After 40 years of service, advocate for homeless to step down

Kevin Foote/Senior Staff
After spending more than 40 years working with Building Opportunities for Self-Sufficiency, Boona Cheema, 67, is stepping down as executive director of the organization.

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As an advocate for the homeless in Berkeley, Boona Cheema always knew that she would dedicate her life to helping others.

After spending more than 40 years working with Building Opportunities for Self-Sufficiency, a nonprofit that provides homeless shelters and services, Cheema, 67, is stepping down as executive director of the organization, although this is by no means the end of her advocacy work.

“I’m just making a transition out of a life that has a lot of responsibilities that I’ve carried for four decades,” Cheema said. “I will always do social justice work.”

Cheema’s involvement with BOSS first began in 1971 when she came to the organization for help after immigrating from India to Berkeley. She was pregnant at the time.

“I needed to get welfare and medical care so I could have my baby,” she recalled.

But after arriving, she never really left the shelter. Instead, she went to work for the organization and became the executive director in 1978. She could not have come at a better time.

According to Councilmember Linda Maio, Cheema came to Berkeley when the city, like many others at the time, experienced the closure of California’s mental institutions and the lack of governmental funding to help these people.

Despite the odds, Cheema oversaw BOSS’ expansion into a countywide organization with three sites each in Berkeley, Oakland and Hayward that now serve more than 1,500 people annually.

One of the reasons the programs have expanded successfully over the years is due to Cheema’s personal interaction with the homeless, according to Margot Gibney, a friend who has known Cheema for more than two decades.

“She never sets herself apart,” Gibney said. “She always knows about what’s going on with people. She never lets herself get too far away.”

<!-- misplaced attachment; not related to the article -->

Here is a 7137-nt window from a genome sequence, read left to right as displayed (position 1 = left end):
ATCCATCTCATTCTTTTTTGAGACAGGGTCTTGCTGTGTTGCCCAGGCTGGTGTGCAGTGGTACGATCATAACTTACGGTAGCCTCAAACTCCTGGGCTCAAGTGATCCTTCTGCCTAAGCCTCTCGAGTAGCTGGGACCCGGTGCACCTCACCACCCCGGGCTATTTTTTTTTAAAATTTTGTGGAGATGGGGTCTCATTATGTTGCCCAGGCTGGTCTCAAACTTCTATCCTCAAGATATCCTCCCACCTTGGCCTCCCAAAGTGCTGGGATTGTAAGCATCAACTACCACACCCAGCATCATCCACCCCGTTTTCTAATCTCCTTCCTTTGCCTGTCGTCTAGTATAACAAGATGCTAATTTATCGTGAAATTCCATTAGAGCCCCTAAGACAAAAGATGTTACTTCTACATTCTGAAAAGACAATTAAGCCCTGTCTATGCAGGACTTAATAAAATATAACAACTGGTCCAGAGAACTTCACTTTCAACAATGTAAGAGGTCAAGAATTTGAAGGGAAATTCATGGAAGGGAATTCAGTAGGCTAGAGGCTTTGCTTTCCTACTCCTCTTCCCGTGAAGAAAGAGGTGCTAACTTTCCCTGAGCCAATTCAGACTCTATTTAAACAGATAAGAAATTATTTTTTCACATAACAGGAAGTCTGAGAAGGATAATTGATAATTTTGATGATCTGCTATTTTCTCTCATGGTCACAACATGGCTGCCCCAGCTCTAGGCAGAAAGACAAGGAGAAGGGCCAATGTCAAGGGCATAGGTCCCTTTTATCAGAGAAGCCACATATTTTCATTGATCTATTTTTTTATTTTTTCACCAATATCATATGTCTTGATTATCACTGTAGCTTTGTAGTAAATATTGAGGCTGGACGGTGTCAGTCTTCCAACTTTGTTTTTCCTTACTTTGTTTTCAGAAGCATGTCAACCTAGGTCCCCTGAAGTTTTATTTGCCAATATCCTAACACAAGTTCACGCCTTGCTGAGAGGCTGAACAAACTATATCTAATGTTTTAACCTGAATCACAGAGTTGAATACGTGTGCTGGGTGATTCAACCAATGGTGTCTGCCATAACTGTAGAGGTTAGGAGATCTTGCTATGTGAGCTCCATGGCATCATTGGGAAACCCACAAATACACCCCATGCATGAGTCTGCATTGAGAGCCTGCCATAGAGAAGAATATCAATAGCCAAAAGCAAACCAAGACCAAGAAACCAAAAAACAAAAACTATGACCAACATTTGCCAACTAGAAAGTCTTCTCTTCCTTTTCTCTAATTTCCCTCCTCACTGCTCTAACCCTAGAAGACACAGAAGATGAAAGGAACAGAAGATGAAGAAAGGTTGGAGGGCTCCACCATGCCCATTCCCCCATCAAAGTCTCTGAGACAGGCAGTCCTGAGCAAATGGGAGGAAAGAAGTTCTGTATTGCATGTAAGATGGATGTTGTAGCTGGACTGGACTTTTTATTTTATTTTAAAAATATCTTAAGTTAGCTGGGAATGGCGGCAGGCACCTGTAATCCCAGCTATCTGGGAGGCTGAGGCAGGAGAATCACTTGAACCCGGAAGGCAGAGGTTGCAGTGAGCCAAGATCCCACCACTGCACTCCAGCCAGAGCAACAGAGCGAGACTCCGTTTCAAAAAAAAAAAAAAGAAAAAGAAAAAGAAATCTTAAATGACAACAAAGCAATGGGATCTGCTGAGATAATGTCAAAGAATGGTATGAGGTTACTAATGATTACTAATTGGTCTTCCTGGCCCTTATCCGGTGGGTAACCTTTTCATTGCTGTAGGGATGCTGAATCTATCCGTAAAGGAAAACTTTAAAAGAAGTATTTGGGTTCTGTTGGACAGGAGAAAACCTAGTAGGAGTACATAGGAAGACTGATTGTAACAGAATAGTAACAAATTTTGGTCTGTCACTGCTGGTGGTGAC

However, tackling the issue of homelessness has been difficult in recent years. Cheema said she once believed there would be an opportunity to end homelessness, but when federal funding for affordable housing and health services decreased in the 1990s, the organization began to see large influxes of homeless people.

“When we look at where Congress is and the looming debt crisis, there’s absolutely no way that we can get people into the support that they need,” she said. “Housing, accessible health care, cheap transportation, none of those are priorities right now.”

However, Cheema has never lost sight of hope to help those in need. To commemorate her work, Berkeley City Council declared Feb. 23 to be Boona Cheema Day at its meeting Tuesday night.

“Boona was one of the first people to step in and organize services,” Maio said in an email. “We recognize her lifetime achievement of selflessness and dedication.”

On March 1, Donald Frazier — previously vice president of marketing at Center Point Inc., a nonprofit organization for those in need — will be stepping in as the new executive director.

“I feel it’s necessary to create a level of confidence not only with staff and participants but also with the community in regard to the continued success of BOSS,” Frazier said. “I have every wish, intent, to carry on the great work Boona Cheema has done over the years.”

After leaving the organization, Cheema hopes to spend more time with her family, write children’s books and delve into art and photography. Additionally, Cheema said she intends to continue working on public policy issues for the homeless and host her television talk show, Create Peace at Home, which focuses on equity issues.

“I will always continue to work on homeless issues,” Cheema said. “There’s still a lot of work to be done.”

Daphne Chen is the lead city government reporter. Contact her at [email protected].